Again, a simple answer to this is whatever activity you will enjoy and feel the most benefits from. A lot of people enjoy different flavours of ice cream so I wouldn’t advise people to always eat mint chocolate chip just because it is my favourite flavour. The same can be applied to physical activity. If you used to play and enjoy sport when you were a child then joining a sports club and taking part in an adult social session such as back to netball or walking football may be the best thing for you. However if you never really used to like team sports and prefer to exercise alone then something like the gym environment or following a couch to 5k running programme may suit your needs better. Other factors such as the cost of the activity, equipment needed, the time it takes, the distance the activity is away from you and the level of the activity e.g. beginner, intermediate, advanced will also be considered by the individual when they are making that decision on whether to take part of not. Different activity options will also suit different people depending on where their starting point is. For example it wouldn’t be appropriate for someone who is inactive to jump straight into a high intensity spinning class.
Things an individual needs to think about is why is being active important to me and what do I want to achieve. Once those questions have been answered than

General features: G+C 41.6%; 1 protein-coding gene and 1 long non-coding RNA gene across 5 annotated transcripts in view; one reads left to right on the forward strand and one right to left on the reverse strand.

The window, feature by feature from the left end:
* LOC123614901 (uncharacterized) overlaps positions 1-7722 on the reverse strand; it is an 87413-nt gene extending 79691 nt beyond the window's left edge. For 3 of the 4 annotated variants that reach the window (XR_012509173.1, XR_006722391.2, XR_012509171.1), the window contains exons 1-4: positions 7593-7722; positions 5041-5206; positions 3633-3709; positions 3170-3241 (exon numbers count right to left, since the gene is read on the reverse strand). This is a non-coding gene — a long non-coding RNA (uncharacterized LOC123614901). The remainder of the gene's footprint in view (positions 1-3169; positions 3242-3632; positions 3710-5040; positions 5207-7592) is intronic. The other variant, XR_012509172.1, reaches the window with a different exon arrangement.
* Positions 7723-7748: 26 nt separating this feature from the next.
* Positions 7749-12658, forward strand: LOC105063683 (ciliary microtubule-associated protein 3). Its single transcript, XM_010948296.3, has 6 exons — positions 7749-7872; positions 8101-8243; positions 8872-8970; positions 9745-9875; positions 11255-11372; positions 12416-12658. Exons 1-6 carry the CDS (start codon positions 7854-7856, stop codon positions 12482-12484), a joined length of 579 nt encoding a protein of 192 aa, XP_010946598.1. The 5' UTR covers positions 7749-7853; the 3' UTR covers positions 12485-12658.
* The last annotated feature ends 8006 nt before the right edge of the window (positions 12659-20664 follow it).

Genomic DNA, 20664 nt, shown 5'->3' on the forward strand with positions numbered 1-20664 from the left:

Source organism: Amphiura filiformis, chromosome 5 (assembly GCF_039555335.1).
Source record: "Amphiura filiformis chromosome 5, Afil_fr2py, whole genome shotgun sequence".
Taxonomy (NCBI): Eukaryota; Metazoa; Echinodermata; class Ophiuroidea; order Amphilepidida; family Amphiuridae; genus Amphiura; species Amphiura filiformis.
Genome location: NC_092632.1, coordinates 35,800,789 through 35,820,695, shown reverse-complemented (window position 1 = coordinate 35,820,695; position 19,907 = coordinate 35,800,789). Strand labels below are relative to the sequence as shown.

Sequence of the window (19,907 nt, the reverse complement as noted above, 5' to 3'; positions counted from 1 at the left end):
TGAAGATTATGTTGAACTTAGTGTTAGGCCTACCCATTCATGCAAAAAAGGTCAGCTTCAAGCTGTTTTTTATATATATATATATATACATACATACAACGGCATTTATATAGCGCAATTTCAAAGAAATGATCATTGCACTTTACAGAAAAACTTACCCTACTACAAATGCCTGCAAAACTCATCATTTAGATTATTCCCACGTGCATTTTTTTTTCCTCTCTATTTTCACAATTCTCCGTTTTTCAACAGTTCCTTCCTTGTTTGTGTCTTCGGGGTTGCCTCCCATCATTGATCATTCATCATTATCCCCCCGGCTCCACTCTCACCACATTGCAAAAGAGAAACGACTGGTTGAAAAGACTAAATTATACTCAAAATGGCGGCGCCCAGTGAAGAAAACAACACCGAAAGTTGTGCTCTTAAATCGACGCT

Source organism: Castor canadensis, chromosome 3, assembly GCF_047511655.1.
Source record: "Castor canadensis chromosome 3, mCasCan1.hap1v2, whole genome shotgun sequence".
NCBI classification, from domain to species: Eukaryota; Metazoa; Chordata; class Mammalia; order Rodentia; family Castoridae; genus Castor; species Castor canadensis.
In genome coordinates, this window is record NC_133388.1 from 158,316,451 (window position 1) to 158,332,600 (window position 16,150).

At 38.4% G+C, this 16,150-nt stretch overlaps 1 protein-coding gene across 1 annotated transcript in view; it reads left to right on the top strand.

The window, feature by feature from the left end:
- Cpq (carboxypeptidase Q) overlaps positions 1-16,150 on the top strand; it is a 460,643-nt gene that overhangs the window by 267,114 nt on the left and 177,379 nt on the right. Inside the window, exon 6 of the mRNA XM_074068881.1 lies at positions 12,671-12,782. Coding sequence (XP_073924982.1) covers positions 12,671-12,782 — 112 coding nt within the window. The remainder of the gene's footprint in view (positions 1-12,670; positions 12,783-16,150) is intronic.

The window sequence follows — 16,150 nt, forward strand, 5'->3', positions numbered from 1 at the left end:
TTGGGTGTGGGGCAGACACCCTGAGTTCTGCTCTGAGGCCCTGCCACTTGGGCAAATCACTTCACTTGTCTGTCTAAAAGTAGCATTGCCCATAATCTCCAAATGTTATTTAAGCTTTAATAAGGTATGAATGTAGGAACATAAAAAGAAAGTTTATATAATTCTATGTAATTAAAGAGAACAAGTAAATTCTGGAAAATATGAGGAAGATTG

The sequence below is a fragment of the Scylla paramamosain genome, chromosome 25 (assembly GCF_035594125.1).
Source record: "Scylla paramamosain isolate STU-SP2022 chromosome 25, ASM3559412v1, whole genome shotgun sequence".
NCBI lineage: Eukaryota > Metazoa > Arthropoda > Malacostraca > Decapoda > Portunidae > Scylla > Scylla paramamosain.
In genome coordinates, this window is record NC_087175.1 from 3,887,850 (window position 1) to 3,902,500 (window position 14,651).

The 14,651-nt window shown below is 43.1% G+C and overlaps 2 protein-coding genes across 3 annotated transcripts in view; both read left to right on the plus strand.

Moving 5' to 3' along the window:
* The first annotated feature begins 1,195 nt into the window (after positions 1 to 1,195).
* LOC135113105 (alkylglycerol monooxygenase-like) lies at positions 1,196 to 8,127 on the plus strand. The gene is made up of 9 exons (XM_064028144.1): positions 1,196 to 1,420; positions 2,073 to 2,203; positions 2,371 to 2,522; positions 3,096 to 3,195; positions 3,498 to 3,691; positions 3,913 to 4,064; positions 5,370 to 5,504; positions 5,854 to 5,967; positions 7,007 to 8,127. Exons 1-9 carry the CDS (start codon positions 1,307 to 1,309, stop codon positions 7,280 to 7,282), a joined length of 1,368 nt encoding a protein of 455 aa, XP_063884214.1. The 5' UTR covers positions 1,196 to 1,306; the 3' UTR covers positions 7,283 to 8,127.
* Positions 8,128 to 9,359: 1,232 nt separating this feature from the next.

there are a whole world of different activities to choose from with different benefits such as:
- Team sports e.g. football, rugby, cricket, hockey
- Racket sports e.g. tennis, badminton, squash, table tennis
- Low impact exercises such as yoga, pilates, tai chi
- Group Exercise classes such as circuits, spinning, Zumba
- Gym cardio and strength programmes
- Home exercise
- Heavy gardening
Always remember that something is better than nothing! Small improvements can be made around your daily life to get you more active, whether it is standing up instead of sitting down when you are on the phone to someone, taking the stairs instead of the lift, doing some squats whilst the kettle is boiling, standing up and walking around every time there is an advert break or parking the car a bit further away from your destination so you need to take a few extra steps, these small changes will help to change your mindset and attitude towards being more physically active.
Once you have joined the physical activity movement setting SMART goals and monitoring progress is a really good way to see if you are achieving what you set out for.
Results will not come overnight and expecting dramatic weight loss or a six pack in your first few weeks will not happen and it is important to understand this otherwise there is a high chance of drop off. Breaking a large goal into smaller goals will help to keep motivation high and increase the chances of you reaching your large goal. Sharing that goal with friends and family and talking about it regularly will also help you get there.
If you do drop off and forget to exercise for a week, or have one too many mint choc chip ice creams then don’t worry, life still goes on and it is never too late to integrate physical activity back into your life!